پیش بینی سبک اثر متقابل والدین و فرزندان در زوج مبتلا به اوتیسم
|کد مقاله||سال انتشار||مقاله انگلیسی||ترجمه فارسی||تعداد کلمات|
|31522||2013||11 صفحه PDF||سفارش دهید||محاسبه نشده|
Publisher : Elsevier - Science Direct (الزویر - ساینس دایرکت)
Journal : Research in Developmental Disabilities, Volume 34, Issue 10, October 2013, Pages 3400–3410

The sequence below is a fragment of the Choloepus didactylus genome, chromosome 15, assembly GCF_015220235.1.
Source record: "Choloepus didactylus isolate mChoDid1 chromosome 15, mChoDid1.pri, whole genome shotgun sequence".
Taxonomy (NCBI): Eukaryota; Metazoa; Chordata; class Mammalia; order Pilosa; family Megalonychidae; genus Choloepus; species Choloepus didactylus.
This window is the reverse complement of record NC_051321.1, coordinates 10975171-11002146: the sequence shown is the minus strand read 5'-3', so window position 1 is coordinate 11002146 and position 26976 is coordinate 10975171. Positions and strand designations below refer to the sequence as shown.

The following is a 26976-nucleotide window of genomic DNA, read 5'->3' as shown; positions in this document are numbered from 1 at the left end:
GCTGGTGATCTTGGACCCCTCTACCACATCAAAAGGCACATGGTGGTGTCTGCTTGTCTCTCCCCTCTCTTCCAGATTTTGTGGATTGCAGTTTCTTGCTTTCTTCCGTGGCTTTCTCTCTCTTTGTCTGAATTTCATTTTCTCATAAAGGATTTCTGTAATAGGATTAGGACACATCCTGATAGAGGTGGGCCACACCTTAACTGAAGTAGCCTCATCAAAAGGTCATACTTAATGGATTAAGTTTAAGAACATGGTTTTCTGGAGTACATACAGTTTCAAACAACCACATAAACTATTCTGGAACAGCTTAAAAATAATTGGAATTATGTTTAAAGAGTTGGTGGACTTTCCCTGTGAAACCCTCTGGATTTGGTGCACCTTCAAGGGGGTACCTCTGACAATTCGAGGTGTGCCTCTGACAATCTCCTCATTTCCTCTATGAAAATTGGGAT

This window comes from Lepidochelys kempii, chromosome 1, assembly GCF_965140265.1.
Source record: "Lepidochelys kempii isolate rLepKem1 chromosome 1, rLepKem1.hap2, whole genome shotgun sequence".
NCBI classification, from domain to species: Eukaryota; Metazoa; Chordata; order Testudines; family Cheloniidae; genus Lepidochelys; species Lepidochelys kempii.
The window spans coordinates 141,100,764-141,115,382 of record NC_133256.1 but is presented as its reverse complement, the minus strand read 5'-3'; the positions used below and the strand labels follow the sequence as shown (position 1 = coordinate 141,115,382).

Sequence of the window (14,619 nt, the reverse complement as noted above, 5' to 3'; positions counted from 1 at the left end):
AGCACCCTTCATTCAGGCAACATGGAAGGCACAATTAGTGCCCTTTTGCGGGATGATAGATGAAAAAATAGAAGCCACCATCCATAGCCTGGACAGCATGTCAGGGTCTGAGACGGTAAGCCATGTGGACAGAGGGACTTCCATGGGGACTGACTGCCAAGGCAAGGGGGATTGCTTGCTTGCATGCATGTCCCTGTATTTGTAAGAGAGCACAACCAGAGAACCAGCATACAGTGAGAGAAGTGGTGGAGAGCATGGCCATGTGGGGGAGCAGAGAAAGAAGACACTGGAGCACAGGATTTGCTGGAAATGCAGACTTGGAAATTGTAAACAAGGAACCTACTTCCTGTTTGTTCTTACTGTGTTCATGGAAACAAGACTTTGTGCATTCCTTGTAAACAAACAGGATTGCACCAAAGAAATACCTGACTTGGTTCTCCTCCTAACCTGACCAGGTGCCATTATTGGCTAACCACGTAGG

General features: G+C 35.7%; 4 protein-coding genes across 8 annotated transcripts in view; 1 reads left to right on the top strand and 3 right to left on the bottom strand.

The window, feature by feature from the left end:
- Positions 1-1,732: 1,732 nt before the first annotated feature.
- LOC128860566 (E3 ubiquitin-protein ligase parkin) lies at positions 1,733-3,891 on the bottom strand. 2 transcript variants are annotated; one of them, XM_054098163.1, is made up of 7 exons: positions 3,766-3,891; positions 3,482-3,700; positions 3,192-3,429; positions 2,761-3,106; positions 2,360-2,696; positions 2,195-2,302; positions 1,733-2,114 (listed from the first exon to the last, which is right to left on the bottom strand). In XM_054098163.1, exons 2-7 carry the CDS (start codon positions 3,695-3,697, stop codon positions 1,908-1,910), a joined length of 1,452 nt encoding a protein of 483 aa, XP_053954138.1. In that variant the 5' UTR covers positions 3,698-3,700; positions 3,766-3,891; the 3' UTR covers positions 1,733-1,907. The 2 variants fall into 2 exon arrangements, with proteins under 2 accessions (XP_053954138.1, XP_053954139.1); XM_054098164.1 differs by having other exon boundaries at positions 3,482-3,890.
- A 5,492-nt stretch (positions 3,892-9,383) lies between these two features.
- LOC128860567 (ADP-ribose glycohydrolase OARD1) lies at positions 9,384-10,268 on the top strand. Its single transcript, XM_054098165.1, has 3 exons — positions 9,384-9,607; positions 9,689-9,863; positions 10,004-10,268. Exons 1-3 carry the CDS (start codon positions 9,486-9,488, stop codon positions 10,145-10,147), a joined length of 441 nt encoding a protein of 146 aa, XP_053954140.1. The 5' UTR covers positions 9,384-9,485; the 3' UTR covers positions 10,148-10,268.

Parent synchrony has been shown to be developmentally important for the growth of communication skills in young children with autism. Understanding individual-differences in parent synchrony and other associated features of dyadic interaction therefore presents as an important step toward the goal of appreciating how and why some parent–child dyads come to adopt more optimal interaction styles, while for others, parent interaction is more asynchronous and less developmentally facilitative. Within the large, well-characterized Preschool Autism Communication Trial (PACT) cohort, baseline parent–child interaction samples were coded for three key aspects of dyadic interaction style; – Parent Synchrony, Child Initiation, and Shared Attention. We explored associations among these measures, demographic characteristics and standardized child assessment scores. While various child factors were associated with each of the interaction measures, very few associations were observed with parent/familial factors. Child language age-equivalence was a significant positive predictor of variation in each interaction measure, while child repetitive symptoms predicted reduced Shared Attention. The three interaction measures were moderately positively inter-related. In the context of childhood autism, variation in dyadic interaction style appears to be driven more by child language and repetitive behaviors than age, social-communication symptoms and non-verbal ability. Parent/family factors contributed little to explaining variability in parent–child interaction, in the current study.